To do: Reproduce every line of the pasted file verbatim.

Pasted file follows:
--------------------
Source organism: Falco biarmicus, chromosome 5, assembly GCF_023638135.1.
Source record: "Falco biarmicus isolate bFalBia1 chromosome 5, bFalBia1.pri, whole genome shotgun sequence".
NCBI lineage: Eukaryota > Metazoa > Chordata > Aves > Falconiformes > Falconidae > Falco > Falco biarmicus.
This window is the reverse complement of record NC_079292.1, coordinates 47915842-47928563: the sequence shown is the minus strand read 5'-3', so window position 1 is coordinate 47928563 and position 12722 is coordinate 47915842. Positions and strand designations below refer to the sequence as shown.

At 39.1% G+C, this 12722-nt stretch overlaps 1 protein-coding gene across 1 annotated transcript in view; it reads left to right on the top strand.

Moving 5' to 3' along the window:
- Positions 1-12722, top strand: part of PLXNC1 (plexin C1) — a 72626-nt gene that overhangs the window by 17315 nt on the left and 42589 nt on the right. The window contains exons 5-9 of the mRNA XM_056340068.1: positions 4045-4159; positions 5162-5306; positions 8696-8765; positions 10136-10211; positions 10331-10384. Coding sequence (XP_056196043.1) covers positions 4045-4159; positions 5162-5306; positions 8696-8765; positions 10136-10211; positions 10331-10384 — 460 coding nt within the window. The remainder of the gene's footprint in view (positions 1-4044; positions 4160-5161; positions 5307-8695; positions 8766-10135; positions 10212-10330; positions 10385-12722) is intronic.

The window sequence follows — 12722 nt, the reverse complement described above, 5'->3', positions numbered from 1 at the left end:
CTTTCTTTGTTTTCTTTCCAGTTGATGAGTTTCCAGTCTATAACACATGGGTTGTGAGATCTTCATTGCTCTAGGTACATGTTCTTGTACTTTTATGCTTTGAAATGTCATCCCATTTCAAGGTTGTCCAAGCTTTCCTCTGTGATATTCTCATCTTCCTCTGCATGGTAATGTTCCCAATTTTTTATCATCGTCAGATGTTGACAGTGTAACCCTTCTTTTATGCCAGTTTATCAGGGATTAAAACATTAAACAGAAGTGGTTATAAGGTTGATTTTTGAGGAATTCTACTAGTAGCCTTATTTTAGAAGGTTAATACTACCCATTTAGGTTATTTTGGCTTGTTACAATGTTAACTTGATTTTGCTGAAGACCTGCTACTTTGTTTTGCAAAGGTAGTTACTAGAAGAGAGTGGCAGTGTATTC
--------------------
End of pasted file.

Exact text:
Source organism: Falco biarmicus, chromosome 5, assembly GCF_023638135.1.
Source record: "Falco biarmicus isolate bFalBia1 chromosome 5, bFalBia1.pri, whole genome shotgun sequence".
NCBI lineage: Eukaryota > Metazoa > Chordata > Aves > Falconiformes > Falconidae > Falco > Falco biarmicus.
This window is the reverse complement of record NC_079292.1, coordinates 47915842-47928563: the sequence shown is the minus strand read 5'-3', so window position 1 is coordinate 47928563 and position 12722 is coordinate 47915842. Positions and strand designations below refer to the sequence as shown.

At 39.1% G+C, this 12722-nt stretch overlaps 1 protein-coding gene across 1 annotated transcript in view; it reads left to right on the top strand.

Moving 5' to 3' along the window:
- Positions 1-12722, top strand: part of PLXNC1 (plexin C1) — a 72626-nt gene that overhangs the window by 17315 nt on the left and 42589 nt on the right. The window contains exons 5-9 of the mRNA XM_056340068.1: positions 4045-4159; positions 5162-5306; positions 8696-8765; positions 10136-10211; positions 10331-10384. Coding sequence (XP_056196043.1) covers positions 4045-4159; positions 5162-5306; positions 8696-8765; positions 10136-10211; positions 10331-10384 — 460 coding nt within the window. The remainder of the gene's footprint in view (positions 1-4044; positions 4160-5161; positions 5307-8695; positions 8766-10135; positions 10212-10330; positions 10385-12722) is intronic.

The window sequence follows — 12722 nt, the reverse complement described above, 5'->3', positions numbered from 1 at the left end:
CTTTCTTTGTTTTCTTTCCAGTTGATGAGTTTCCAGTCTATAACACATGGGTTGTGAGATCTTCATTGCTCTAGGTACATGTTCTTGTACTTTTATGCTTTGAAATGTCATCCCATTTCAAGGTTGTCCAAGCTTTCCTCTGTGATATTCTCATCTTCCTCTGCATGGTAATGTTCCCAATTTTTTATCATCGTCAGATGTTGACAGTGTAACCCTTCTTTTATGCCAGTTTATCAGGGATTAAAACATTAAACAGAAGTGGTTATAAGGTTGATTTTTGAGGAATTCTACTAGTAGCCTTATTTTAGAAGGTTAATACTACCCATTTAGGTTATTTTGGCTTGTTACAATGTTAACTTGATTTTGCTGAAGACCTGCTACTTTGTTTTGCAAAGGTAGTTACTAGAAGAGAGTGGCAGTGTATTC